9 p.m.: “Labor Day,” charmingly introduced by its director, Jason Reitman, who, it turns out, stepped in at the last minute and replaced Leonard Maltin as the leader of the Q & A with Alexander Payne (“my cinematic hero”) after “Nebraska,” twelve hours ago in this same venue. I am a fan of Reitman’s, not just his movies but the staged readings of screenplays he directs in Los Angeles and Toronto — I’m looking forward to seeing his staging of “Boogie Nights” there next week — but, although I cannot fault the acting or any of the technical work in “Labor Day” (“all tech credits pro,” as “Variety” would have it), its plot seems straight out of a cheesy romance novel: what do women want? A guy who can clean out rain gutters, change tires, teach a boy to throw a baseball, and, oh yes, cook chili, biscuits, and peach pie. Even a guy who has just escaped from prison. Kinda Warner Bros. in the 40s (though definitely not the one with Ida Lupino and Robert Ryan).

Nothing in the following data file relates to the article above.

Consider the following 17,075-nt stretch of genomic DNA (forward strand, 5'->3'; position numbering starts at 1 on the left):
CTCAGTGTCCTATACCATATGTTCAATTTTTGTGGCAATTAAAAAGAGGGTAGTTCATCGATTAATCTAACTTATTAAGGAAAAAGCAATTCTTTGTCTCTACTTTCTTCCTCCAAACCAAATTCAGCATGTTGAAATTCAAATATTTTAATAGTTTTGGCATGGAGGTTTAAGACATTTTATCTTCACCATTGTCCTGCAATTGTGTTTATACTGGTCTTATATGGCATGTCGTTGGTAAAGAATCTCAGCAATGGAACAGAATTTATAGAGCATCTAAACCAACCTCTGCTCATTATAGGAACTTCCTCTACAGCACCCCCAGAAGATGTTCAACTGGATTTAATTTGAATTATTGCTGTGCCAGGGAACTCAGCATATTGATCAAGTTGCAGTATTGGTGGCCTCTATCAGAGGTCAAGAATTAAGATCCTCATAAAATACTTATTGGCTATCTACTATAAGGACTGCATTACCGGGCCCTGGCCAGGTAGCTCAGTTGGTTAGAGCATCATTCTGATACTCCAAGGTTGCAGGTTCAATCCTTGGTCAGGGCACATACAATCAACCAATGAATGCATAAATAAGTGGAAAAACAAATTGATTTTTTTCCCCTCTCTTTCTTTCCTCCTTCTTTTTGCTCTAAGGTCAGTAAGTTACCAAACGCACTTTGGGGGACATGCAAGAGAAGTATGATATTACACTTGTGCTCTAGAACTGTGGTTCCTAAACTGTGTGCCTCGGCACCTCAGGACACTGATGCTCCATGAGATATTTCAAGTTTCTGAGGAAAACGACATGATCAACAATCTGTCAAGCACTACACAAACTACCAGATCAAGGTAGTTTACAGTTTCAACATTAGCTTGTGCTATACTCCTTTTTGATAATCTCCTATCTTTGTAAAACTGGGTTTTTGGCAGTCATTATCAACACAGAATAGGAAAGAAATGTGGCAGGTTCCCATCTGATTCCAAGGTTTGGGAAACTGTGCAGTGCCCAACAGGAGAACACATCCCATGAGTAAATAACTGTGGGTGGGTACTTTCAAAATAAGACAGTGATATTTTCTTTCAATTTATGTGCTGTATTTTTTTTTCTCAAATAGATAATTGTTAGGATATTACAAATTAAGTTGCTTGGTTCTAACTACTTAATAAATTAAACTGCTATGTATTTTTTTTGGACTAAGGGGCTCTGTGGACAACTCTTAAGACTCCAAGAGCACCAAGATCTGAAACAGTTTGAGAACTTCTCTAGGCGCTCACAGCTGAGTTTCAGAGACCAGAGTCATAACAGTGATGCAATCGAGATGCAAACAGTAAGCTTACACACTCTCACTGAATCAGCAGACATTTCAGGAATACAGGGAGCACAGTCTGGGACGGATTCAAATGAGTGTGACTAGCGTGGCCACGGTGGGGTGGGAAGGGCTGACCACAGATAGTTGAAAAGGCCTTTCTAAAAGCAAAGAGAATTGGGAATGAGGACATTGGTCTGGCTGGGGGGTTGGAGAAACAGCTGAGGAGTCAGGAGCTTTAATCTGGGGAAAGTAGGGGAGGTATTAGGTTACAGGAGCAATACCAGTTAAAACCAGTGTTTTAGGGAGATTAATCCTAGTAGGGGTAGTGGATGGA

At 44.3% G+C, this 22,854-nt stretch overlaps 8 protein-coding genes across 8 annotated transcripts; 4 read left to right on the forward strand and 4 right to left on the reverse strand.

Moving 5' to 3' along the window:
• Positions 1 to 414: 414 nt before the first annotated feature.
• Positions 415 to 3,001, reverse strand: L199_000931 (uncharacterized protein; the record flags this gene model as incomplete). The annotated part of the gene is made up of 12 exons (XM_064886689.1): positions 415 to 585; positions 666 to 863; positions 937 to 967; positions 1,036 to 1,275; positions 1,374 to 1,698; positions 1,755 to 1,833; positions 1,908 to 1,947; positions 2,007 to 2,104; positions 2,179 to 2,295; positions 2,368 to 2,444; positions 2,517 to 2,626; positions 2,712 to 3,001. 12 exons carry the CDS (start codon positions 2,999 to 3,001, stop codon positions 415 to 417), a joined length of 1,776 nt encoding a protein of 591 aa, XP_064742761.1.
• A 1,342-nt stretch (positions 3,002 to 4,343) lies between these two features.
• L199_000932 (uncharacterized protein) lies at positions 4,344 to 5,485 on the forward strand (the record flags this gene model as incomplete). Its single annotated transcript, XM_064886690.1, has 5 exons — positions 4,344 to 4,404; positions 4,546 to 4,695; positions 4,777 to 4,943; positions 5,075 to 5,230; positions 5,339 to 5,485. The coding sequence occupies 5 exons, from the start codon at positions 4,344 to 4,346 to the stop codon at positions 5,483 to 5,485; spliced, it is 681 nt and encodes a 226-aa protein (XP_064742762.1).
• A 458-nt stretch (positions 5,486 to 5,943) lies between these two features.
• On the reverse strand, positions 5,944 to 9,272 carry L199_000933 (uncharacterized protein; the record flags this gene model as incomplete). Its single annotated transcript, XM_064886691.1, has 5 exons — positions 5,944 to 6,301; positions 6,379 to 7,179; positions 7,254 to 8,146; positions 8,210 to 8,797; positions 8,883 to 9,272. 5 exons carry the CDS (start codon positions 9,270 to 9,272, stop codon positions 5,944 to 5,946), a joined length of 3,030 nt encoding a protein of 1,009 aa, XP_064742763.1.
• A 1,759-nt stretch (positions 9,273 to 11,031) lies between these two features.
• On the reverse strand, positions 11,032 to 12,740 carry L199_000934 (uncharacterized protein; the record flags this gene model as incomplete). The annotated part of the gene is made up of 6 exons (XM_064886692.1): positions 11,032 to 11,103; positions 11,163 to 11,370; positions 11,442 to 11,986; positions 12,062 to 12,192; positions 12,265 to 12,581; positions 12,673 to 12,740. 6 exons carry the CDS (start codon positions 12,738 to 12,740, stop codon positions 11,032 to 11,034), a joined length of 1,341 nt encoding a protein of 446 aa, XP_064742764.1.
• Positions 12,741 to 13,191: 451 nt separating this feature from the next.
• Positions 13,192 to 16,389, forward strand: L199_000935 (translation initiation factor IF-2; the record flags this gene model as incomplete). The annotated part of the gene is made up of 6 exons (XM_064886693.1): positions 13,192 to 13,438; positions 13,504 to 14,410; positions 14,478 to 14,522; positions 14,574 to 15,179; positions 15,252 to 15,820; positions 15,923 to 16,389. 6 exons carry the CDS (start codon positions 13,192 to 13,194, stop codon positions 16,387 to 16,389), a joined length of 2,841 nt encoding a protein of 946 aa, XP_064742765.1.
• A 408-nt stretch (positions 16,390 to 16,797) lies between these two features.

11:45 p.m: “Fifi Howls from Happiness.” I am cheered to see now-Angelenos Tim Appelo and Tori Ellison in the short line. We sit together, and we are all also cheered that we love the movie, a quirky documentary by the young, beautiful Iranian filmmaker Mitra Farhani, made in concert with the Iranian artist Bahman Mohasses, long-exiled and living in a Roman hotel. At first I don’t respond to his paintings or combative persona — but then I find myself liking his sculptures, then his collages, and then the man himself. Amazingly Farhani finds him two young artists, residents in Dubai, who commission a new work, giving the seriously ill Mohasses new friends and a new goal. Another spoiler alert: again amazingly, Farhani is present at the artist’s final moments — and beyond. I find myself as moved by the sight of the blank canvas he didn’t get to anoint as I was at the end of another great film about a painter, Bertrand Tavernier’s “Sunday in the Country.” As Tim, Tori, and I walk away from the theater, we chatter away about the film we’ve just seen, and then others — “The Leopard,” which Mohasses watches with Farhani and the two artist-collectors, and then the many movies we still hope to catch here in Telluride.